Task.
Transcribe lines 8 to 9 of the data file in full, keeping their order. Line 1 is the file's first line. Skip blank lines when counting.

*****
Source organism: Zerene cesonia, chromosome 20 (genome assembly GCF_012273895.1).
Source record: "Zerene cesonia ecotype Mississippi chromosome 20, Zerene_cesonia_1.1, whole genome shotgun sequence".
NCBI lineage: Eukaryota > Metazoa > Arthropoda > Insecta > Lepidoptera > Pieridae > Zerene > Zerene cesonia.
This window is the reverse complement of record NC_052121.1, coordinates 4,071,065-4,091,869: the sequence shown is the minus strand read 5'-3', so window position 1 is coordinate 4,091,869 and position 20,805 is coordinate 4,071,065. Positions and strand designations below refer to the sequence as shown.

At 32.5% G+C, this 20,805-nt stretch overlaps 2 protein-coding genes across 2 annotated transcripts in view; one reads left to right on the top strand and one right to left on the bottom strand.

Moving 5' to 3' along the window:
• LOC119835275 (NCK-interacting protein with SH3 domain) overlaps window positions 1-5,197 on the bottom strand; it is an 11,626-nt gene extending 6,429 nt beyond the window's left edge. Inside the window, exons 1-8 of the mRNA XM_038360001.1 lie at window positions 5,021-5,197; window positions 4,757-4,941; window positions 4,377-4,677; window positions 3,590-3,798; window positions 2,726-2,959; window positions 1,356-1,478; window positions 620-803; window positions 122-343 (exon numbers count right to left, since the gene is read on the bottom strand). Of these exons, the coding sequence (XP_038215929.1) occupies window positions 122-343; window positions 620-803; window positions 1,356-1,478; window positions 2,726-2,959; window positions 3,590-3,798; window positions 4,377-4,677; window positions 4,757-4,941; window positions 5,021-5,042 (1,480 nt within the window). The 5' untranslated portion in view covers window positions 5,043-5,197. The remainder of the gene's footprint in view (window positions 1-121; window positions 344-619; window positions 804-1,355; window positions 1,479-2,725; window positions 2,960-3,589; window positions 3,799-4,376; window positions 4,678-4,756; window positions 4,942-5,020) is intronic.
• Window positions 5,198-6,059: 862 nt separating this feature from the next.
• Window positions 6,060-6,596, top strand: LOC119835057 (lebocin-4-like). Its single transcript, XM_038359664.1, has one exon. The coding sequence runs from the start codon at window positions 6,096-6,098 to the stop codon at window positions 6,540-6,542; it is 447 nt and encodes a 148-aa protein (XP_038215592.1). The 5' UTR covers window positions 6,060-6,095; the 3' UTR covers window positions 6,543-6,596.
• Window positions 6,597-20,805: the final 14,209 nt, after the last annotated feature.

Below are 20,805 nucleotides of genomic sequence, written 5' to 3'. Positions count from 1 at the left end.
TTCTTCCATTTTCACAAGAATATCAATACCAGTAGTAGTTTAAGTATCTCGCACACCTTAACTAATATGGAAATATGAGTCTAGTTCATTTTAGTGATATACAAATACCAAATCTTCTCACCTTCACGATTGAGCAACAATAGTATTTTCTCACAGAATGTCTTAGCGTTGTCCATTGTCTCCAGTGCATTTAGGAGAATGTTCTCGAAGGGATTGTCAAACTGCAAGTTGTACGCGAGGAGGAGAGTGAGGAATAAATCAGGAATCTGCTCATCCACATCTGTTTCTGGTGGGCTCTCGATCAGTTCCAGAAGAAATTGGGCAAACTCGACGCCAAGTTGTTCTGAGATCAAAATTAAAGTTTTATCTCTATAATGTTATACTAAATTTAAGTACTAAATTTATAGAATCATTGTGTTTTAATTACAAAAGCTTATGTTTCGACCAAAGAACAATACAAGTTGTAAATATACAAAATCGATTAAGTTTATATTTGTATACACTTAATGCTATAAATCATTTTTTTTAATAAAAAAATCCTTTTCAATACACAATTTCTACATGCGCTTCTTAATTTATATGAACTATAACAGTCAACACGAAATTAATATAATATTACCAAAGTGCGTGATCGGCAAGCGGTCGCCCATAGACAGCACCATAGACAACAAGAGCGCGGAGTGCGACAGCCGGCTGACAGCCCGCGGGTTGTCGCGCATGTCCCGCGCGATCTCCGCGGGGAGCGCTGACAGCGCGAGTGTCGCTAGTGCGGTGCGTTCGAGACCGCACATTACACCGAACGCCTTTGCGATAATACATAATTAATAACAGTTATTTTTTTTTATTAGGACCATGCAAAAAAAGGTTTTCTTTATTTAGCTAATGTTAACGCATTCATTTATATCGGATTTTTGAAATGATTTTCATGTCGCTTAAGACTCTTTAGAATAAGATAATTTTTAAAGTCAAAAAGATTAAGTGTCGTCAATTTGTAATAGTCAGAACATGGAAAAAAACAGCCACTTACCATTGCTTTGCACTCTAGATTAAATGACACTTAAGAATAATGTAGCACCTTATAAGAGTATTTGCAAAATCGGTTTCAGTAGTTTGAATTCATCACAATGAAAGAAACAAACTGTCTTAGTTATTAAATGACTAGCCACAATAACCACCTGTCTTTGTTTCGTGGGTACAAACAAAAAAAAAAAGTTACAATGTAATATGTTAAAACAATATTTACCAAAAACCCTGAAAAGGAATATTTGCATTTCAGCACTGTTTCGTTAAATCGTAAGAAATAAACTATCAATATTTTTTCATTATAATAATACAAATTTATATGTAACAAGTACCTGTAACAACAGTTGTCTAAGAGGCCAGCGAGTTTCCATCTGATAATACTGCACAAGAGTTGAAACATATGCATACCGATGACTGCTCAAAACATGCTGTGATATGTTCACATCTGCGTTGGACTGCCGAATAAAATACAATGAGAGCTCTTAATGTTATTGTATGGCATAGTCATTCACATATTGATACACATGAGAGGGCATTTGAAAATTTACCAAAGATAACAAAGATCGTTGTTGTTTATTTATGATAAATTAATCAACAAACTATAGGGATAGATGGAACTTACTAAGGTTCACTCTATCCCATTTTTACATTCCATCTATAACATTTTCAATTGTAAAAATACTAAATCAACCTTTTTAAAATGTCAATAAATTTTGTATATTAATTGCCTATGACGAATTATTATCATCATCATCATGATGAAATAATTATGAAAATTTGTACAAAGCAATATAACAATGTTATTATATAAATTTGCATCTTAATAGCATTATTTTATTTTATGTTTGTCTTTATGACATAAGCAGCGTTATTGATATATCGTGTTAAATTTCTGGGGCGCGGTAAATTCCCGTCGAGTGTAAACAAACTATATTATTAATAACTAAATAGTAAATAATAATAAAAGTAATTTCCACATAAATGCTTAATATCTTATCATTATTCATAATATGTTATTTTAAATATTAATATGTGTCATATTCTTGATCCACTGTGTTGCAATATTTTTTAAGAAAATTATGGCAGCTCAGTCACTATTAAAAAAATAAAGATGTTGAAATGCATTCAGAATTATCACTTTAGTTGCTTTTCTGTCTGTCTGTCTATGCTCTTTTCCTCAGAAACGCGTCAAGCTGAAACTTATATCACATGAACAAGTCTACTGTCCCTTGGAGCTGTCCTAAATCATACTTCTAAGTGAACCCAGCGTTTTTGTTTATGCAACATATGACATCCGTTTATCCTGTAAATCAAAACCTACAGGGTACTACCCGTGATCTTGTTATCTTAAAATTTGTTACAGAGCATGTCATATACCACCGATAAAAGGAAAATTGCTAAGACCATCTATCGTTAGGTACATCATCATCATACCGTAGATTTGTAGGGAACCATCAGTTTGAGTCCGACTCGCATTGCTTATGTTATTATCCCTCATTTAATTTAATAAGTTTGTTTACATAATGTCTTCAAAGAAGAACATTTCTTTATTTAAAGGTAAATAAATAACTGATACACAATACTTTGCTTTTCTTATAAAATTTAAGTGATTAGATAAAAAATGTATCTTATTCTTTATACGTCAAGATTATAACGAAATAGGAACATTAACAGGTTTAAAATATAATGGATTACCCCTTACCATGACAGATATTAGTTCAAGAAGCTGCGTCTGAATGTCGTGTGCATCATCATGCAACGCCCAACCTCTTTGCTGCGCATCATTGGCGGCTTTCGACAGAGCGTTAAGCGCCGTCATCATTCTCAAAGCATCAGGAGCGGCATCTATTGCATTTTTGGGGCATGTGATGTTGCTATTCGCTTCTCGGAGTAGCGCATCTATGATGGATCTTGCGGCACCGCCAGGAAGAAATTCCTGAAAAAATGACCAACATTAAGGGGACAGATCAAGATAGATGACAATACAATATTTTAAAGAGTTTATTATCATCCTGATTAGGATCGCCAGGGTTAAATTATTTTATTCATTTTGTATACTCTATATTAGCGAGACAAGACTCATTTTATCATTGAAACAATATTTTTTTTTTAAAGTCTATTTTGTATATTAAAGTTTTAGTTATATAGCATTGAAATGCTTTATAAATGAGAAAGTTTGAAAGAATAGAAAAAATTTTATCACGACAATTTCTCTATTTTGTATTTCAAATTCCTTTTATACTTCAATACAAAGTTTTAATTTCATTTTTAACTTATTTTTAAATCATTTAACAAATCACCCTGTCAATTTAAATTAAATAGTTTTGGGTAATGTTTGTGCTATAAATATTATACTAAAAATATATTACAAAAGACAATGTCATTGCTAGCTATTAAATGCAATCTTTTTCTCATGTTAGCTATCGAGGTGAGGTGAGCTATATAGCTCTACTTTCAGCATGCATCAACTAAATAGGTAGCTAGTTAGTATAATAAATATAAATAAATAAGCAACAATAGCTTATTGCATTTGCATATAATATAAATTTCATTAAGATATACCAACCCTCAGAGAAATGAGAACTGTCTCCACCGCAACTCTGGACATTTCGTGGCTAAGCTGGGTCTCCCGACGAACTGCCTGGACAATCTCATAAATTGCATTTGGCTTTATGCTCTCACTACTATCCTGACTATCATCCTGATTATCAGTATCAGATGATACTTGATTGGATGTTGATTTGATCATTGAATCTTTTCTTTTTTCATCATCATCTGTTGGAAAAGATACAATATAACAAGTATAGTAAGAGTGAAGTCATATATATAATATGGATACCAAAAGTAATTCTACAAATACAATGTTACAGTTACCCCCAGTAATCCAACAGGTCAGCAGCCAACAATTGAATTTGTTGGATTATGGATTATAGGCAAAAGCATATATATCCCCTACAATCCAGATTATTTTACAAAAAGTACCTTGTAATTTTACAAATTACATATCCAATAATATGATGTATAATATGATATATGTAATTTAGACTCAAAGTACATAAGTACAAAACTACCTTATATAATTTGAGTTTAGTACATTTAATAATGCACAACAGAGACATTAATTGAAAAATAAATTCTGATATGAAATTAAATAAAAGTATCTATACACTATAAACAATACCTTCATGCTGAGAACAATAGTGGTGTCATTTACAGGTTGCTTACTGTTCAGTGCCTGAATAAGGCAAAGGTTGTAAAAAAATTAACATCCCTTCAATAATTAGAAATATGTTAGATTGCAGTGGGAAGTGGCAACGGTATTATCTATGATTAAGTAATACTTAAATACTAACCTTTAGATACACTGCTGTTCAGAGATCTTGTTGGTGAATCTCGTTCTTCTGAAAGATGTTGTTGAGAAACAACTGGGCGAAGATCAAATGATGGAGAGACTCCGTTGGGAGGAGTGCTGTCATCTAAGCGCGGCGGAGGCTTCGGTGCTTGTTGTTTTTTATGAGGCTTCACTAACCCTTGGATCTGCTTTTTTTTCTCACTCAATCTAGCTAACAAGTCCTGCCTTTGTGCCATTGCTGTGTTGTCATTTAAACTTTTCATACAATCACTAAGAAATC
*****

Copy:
• Window positions 5,198-6,059: 862 nt separating this feature from the next.
• Window positions 6,060-6,596, top strand: LOC119835057 (lebocin-4-like). Its single transcript, XM_038359664.1, has one exon. The coding sequence runs from the start codon at window positions 6,096-6,098 to the stop codon at window positions 6,540-6,542; it is 447 nt and encodes a 148-aa protein (XP_038215592.1). The 5' UTR covers window positions 6,060-6,095; the 3' UTR covers window positions 6,543-6,596.